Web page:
Disability, Graduate School, and the Sweet, Spring Trees

It was early May and oak trees were filling with green smoke the way they do when, like me, you can scarcely see. The world was achingly provisional, discomfiting, as I was a graduate student whose needs for accommodation were poorly understood. I required help but in 1983 I couldn’t get it. The ADA was far away. I was being consistently traumatized by faculty who believed education was entirely about speed. One professor said: “If you need extra time to read you don’t belong in my class.” I wept. Outside my little TA office the trees stirred between blue and yellow. I was being told I didn’t belong in academe.

If my exceptionalist prof had been a solo act I’d have shaken him off. There was too much beauty all around me to become mired in ableist contempt. Besides I knew all about such people: hadn’t I attended public schools where teachers hadn’t wanted me in their classrooms? Hadn’t I been banished from school activities? Hadn’t I been instructed to go away over and over? Even at twenty five I knew the wisdom of the “good witch” in the Wizard of Oz who says to the mean witch: “Be gone, you have no power here!” I understood as all outsiders must that strangers or acquaintances cannot harm you without your permission. The trees were stunning. I wasn’t giving my permission, even though by year’s end I had three discriminatory professors on my hands. But you see, it’s harder to shake off oppression when it’s tacitly approved. With three dismissive English professors who were righteously opposed to working with my disability I went to the Dean. His Dean-ship said he’d look into the matter. He did. Called me into his office. Said; “the faculty think you’re just a malcontent.”

The trees of Iowa were absolutely heartbreaking in their loveliness. The paper birch, choke cherry, red elm hickory, they were vying for my attention. Alone and sad I pressed my face against the cool trunk of a hackberry tree. I was genuinely unwelcome in higher education. It was a revelation, really, as I’d been a gifted undergraduate, latin praises, high honors, no faculty complained about my need for extra time when reading variorum editions. What had happened? I wasn’t more or less blind Hadn’t gained or lost intelligence. What had transpired I saw while leaning against my tree—what had occurred, was nothing more than a matter of commercial space. I was presuming to enter “the profession” as my rebarbative and utterly ableist mentors like to call it. English, the study of, was a race. Though there was lots of talk about “close reading” no one believed in it. I was, in my halting need, the proof.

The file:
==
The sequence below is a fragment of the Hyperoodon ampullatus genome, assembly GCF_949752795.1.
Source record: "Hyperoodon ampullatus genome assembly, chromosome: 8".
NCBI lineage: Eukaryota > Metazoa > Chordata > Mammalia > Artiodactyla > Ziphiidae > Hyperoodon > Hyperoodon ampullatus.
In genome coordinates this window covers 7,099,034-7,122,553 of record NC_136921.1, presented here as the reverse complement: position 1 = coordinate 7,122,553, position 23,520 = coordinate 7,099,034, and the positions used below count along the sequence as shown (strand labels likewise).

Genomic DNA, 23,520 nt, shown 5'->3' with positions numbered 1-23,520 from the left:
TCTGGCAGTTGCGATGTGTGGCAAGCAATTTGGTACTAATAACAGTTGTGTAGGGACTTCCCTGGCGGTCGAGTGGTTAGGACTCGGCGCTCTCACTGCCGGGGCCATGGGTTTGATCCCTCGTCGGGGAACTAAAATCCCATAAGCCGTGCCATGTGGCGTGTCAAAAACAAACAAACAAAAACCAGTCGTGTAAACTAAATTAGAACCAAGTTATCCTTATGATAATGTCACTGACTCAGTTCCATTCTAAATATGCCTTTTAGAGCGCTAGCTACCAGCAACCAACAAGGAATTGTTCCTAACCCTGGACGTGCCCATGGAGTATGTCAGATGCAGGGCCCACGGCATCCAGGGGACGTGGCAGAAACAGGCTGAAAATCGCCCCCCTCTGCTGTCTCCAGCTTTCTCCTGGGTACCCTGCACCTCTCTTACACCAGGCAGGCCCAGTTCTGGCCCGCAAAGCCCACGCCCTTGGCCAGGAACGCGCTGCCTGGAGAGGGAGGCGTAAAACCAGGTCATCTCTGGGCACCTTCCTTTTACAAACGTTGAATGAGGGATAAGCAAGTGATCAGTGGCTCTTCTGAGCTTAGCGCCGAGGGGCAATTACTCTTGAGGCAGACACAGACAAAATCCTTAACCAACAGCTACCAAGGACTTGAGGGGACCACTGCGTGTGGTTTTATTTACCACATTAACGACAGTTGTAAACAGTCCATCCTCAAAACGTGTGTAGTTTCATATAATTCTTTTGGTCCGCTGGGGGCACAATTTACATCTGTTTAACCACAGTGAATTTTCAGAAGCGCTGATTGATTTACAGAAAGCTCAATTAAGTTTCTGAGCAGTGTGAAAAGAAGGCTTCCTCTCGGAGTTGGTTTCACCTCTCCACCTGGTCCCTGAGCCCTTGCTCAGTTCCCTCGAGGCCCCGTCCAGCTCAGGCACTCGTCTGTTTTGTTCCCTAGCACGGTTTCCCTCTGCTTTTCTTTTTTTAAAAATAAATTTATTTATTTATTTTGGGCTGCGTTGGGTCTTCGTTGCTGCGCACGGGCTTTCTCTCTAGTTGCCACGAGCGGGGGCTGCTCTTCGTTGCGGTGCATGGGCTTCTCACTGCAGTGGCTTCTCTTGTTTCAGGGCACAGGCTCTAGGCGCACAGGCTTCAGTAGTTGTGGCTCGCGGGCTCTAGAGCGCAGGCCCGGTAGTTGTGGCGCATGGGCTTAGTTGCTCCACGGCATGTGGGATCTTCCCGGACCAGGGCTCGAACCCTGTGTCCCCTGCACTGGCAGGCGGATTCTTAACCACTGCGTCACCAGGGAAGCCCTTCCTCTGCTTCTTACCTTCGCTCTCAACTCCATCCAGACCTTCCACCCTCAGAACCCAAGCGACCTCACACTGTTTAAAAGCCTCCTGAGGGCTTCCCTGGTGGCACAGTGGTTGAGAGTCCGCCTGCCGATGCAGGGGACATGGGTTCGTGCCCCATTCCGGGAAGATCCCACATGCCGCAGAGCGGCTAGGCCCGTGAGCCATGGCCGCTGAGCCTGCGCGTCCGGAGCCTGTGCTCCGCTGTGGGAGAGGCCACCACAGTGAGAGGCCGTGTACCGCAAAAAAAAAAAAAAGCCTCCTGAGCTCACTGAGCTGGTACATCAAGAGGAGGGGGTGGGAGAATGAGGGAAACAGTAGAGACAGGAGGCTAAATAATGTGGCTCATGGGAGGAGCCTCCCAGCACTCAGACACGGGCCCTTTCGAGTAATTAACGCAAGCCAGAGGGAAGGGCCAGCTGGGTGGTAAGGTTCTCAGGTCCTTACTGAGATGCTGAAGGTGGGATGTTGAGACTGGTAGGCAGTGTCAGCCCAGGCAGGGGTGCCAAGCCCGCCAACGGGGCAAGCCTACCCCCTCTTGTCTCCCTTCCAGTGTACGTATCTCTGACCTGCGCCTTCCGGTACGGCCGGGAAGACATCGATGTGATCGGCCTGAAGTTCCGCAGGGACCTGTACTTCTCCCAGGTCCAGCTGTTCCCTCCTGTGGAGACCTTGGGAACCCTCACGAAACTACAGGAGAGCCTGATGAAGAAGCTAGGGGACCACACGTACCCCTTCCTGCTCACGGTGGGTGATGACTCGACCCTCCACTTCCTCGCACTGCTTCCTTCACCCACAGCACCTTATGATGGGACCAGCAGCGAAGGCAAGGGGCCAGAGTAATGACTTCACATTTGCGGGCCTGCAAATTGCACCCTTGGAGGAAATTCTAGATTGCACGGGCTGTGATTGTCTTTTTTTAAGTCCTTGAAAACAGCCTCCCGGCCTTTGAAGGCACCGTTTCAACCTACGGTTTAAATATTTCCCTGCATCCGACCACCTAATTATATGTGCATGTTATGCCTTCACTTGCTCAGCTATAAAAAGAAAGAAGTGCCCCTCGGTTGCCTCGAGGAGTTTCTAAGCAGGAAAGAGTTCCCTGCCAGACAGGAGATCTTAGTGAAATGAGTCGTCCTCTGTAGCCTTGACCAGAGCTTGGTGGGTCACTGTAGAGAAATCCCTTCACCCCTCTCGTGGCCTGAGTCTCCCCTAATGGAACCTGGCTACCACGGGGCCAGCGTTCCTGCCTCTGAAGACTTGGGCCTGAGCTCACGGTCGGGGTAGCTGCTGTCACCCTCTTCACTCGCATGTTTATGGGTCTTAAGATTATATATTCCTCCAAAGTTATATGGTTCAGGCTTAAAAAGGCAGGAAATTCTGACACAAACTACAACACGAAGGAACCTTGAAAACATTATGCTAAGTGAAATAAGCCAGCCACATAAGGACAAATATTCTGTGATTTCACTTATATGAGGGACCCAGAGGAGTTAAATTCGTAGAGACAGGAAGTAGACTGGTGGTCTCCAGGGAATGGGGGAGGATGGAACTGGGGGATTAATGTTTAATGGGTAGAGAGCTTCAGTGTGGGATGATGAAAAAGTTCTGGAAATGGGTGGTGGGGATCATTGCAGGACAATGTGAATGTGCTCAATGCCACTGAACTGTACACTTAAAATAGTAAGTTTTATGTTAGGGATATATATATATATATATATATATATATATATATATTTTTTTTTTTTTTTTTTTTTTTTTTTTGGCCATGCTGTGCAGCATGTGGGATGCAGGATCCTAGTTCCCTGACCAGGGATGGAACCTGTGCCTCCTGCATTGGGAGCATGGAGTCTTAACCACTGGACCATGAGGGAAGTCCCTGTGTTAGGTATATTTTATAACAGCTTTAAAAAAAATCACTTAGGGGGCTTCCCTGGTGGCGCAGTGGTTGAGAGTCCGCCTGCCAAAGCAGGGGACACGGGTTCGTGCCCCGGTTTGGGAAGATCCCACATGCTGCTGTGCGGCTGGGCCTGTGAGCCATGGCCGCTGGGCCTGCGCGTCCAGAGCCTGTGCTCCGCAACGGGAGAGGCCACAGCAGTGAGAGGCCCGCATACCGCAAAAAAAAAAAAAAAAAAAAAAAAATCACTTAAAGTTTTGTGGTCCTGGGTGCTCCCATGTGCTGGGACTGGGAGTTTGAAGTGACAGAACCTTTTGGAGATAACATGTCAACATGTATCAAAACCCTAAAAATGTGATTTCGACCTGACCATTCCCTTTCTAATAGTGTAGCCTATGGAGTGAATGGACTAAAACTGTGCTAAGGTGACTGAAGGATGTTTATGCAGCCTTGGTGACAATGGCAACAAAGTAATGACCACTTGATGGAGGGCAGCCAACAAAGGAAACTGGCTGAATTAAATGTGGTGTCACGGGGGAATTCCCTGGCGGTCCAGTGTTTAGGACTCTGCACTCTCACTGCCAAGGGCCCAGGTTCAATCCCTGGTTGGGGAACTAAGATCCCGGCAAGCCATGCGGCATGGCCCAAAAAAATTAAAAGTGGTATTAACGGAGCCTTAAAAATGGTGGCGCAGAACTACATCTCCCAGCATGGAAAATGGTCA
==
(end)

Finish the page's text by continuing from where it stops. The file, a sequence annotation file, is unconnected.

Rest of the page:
I took to walking alone late at night. It was hard to find solitude in a college town but I did it. I had a place by the railroad tracks that the local teens hadn’t discovered and I knew exactly when freight trains loaded with corn sweetener would or would not roll by. I had no suicide in me but I liked sitting in a ruined place. I knew it was necessary and proper to refine my life. Of course I’d retain a lawyer, for even pre-ADA there was the Rehabilitation Act of 1973. My goal would be to teach the Dean something essential about inclusion.

Disabled students in higher education should no longer have to face the kinds of obstacles I endured almost 35 years ago but they do. Just a cursory look at recent lawsuits filed against colleges by students provides all the evidence one needs to see how the “you’re a malcontent” aggression narrative still endures across the US.

Do I still press my face against cold night trees?

Yes.